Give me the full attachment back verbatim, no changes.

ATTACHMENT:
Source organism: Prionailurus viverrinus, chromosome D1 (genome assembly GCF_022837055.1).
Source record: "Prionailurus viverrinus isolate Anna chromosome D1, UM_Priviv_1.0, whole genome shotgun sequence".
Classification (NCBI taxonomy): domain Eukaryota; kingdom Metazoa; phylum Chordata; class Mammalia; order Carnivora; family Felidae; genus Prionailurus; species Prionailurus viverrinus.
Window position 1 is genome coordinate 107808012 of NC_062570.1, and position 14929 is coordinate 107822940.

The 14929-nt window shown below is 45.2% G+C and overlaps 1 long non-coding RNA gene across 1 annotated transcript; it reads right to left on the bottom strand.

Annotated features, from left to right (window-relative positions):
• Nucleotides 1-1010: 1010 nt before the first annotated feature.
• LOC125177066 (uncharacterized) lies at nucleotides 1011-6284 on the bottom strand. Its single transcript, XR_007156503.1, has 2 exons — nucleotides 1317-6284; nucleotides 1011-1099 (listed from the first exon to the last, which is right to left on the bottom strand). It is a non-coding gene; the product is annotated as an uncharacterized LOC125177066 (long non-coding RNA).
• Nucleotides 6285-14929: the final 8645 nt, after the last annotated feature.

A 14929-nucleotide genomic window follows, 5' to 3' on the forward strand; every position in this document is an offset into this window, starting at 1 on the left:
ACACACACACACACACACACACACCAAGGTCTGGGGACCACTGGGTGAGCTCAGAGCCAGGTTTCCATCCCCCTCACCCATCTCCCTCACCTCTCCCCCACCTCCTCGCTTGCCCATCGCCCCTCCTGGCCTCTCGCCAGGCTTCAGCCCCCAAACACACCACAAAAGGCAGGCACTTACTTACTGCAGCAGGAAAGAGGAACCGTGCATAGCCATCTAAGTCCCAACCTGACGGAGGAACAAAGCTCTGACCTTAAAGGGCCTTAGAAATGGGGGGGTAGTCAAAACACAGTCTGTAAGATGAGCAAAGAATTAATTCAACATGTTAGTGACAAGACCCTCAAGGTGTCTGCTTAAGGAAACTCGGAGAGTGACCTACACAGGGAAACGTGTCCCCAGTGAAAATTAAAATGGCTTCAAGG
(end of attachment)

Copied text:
Source organism: Prionailurus viverrinus, chromosome D1 (genome assembly GCF_022837055.1).
Source record: "Prionailurus viverrinus isolate Anna chromosome D1, UM_Priviv_1.0, whole genome shotgun sequence".
Classification (NCBI taxonomy): domain Eukaryota; kingdom Metazoa; phylum Chordata; class Mammalia; order Carnivora; family Felidae; genus Prionailurus; species Prionailurus viverrinus.
Window position 1 is genome coordinate 107808012 of NC_062570.1, and position 14929 is coordinate 107822940.

The 14929-nt window shown below is 45.2% G+C and overlaps 1 long non-coding RNA gene across 1 annotated transcript; it reads right to left on the bottom strand.

Annotated features, from left to right (window-relative positions):
• Nucleotides 1-1010: 1010 nt before the first annotated feature.
• LOC125177066 (uncharacterized) lies at nucleotides 1011-6284 on the bottom strand. Its single transcript, XR_007156503.1, has 2 exons — nucleotides 1317-6284; nucleotides 1011-1099 (listed from the first exon to the last, which is right to left on the bottom strand). It is a non-coding gene; the product is annotated as an uncharacterized LOC125177066 (long non-coding RNA).
• Nucleotides 6285-14929: the final 8645 nt, after the last annotated feature.

A 14929-nucleotide genomic window follows, 5' to 3' on the forward strand; every position in this document is an offset into this window, starting at 1 on the left:
ACACACACACACACACACACACACCAAGGTCTGGGGACCACTGGGTGAGCTCAGAGCCAGGTTTCCATCCCCCTCACCCATCTCCCTCACCTCTCCCCCACCTCCTCGCTTGCCCATCGCCCCTCCTGGCCTCTCGCCAGGCTTCAGCCCCCAAACACACCACAAAAGGCAGGCACTTACTTACTGCAGCAGGAAAGAGGAACCGTGCATAGCCATCTAAGTCCCAACCTGACGGAGGAACAAAGCTCTGACCTTAAAGGGCCTTAGAAATGGGGGGGTAGTCAAAACACAGTCTGTAAGATGAGCAAAGAATTAATTCAACATGTTAGTGACAAGACCCTCAAGGTGTCTGCTTAAGGAAACTCGGAGAGTGACCTACACAGGGAAACGTGTCCCCAGTGAAAATTAAAATGGCTTCAAGG